The Network utilizes over 30 local volunteer staff to reach out to different neighborhoods, such as Elyria-Swansea, to figure out what each neighborhood needs to become economically self-sufficient. Each volunteer works with the CWBN fellow to ensure the Network can meet the needs of the neighborhood.
CWBN takes a two-pronged approach to community building. They focus on both individual contributions like locally owned businesses and utilize what they call “anchor institutions,” such as hospitals and schools, to create and sustain a flow of capital throughout a community.
“Community Wealth Building Network believes that people are the center of the economy. Teaching people how to own their own resources is central to our mission,” Holguin said. “If our approach is not people-centric, then we are completely missing our mark.”
Individuals who join Community Wealth Building Network learn many of the skills necessary to running their own business. Organizations such as the Rocky Mountain Farmer’s Union, Rocky Mountain Employee Ownership Center, and The Women of Westwood teach community members technical skills like basic accounting and bookkeeping or business skills like marketing.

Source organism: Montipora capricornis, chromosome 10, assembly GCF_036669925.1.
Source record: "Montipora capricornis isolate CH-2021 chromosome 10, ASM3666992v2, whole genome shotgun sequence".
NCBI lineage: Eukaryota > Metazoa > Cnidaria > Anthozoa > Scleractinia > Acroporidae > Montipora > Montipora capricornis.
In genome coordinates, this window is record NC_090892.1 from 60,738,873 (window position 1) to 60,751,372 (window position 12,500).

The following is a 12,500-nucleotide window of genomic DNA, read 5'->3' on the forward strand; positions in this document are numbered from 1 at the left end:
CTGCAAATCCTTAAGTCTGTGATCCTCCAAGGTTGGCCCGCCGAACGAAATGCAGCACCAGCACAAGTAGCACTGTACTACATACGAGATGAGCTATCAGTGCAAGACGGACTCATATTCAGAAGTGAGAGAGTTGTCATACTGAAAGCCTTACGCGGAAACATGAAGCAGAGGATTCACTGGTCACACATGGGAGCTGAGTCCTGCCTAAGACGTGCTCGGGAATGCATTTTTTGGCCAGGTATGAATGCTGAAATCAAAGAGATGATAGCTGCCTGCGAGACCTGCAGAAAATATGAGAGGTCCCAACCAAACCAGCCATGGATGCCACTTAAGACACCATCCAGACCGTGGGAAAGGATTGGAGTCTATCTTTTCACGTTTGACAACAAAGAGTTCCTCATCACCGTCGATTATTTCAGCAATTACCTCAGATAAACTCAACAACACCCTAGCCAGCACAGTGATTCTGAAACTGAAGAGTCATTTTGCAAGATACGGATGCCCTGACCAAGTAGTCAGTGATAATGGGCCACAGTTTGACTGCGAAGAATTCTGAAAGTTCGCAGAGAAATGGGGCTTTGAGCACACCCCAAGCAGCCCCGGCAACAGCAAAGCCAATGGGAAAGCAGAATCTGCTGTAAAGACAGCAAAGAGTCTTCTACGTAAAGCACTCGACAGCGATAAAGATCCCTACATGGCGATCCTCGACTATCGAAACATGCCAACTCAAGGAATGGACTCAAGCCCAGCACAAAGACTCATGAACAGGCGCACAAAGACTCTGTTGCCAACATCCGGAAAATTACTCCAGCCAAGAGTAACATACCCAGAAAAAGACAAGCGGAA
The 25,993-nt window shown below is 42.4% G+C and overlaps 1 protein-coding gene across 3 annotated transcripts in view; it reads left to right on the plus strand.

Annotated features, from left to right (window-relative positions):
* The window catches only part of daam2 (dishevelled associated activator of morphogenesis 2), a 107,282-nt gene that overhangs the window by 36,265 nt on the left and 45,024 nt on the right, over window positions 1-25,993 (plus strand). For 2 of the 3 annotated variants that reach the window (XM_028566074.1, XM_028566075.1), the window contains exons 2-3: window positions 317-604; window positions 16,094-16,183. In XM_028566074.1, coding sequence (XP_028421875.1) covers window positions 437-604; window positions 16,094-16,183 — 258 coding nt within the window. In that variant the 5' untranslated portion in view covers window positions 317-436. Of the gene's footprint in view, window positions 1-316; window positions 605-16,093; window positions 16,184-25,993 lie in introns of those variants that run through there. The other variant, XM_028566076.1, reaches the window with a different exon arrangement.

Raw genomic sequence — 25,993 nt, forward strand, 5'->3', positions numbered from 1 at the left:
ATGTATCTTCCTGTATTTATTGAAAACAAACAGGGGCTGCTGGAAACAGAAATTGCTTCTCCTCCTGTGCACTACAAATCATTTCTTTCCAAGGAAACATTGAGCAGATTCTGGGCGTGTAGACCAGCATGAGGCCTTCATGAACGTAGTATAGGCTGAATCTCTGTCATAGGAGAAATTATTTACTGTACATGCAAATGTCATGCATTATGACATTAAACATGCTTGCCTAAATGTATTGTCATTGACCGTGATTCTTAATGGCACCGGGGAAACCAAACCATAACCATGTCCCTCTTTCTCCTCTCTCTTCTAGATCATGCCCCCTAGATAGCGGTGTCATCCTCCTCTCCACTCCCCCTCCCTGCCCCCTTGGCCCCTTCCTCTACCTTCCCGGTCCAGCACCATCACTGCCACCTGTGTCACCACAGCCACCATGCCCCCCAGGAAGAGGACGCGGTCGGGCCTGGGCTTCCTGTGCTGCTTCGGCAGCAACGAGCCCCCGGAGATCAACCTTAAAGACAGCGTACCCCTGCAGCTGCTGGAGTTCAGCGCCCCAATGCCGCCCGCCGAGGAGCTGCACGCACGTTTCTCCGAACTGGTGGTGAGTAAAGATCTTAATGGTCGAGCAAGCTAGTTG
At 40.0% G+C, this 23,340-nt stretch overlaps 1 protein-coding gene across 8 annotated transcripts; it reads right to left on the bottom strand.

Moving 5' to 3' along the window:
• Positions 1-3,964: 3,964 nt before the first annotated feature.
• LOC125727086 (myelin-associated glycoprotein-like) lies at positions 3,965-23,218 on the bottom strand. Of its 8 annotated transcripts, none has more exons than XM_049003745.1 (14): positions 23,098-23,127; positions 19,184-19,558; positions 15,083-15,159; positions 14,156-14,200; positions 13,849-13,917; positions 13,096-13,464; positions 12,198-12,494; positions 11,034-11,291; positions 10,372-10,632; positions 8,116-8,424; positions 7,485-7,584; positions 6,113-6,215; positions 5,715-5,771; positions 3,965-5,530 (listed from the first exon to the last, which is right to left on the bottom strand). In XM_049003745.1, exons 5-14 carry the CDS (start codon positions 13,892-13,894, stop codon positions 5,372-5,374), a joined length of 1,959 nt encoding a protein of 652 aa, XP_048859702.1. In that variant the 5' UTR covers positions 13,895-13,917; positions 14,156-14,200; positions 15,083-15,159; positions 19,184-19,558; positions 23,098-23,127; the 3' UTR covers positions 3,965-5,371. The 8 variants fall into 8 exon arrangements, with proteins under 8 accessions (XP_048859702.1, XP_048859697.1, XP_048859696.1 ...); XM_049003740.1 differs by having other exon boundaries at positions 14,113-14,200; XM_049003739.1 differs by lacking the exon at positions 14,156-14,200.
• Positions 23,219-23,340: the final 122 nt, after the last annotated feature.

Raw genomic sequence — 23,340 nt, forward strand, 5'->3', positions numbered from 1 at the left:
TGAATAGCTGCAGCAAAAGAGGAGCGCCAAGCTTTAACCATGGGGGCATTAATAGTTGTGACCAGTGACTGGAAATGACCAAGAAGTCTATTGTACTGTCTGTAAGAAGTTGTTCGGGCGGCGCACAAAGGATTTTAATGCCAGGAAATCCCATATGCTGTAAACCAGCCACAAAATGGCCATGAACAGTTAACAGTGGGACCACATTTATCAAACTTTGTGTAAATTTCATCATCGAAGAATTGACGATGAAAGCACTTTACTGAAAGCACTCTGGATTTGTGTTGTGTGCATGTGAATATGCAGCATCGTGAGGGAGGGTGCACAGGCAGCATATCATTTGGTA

“We strongly believe in the mission of the Network, one that will create a more inclusive economy that works for all in Denver,” said Bill Stevenson, cooperative director for the Rocky Mountain Farmers Union. “We hope this not only develops in urban areas, but becomes a viable way to do business in rural areas as well.”
Through a grant by the Denver Foundation and Gary Community Investments, CWBN is able to fund research costs, travel expenses, salaries, and rent for staff office space. These grants help ensure the mission of the Network can continue, and communities can continually reap the benefits.
“It’s amazing to see the change in people when you provide them with knowledge,” Holguin said.
The second prong of Community Wealth Building Network’s approach is to ensure “anchor institutions” like Anschutz Hospital and the University of Colorado Denver continue to thrive while realizing the impact they can have on local communities.
“We are developing a model where anchor institutions that have been here for 100 years will be here for a next 100 years,” Holguin said. “These institutions can use their dollars as an economic engine for community building.”
Institutions like CU Denver build wealth at a high level. The next step for them is to incorporate that wealth at the local level. CWBN suggests utilizing catering services from local restaurants, hiring community members, and purchasing support services from local businesses as ways anchor institutions can support communities suffering from the public and private divestment, which oftentimes precedes gentrification.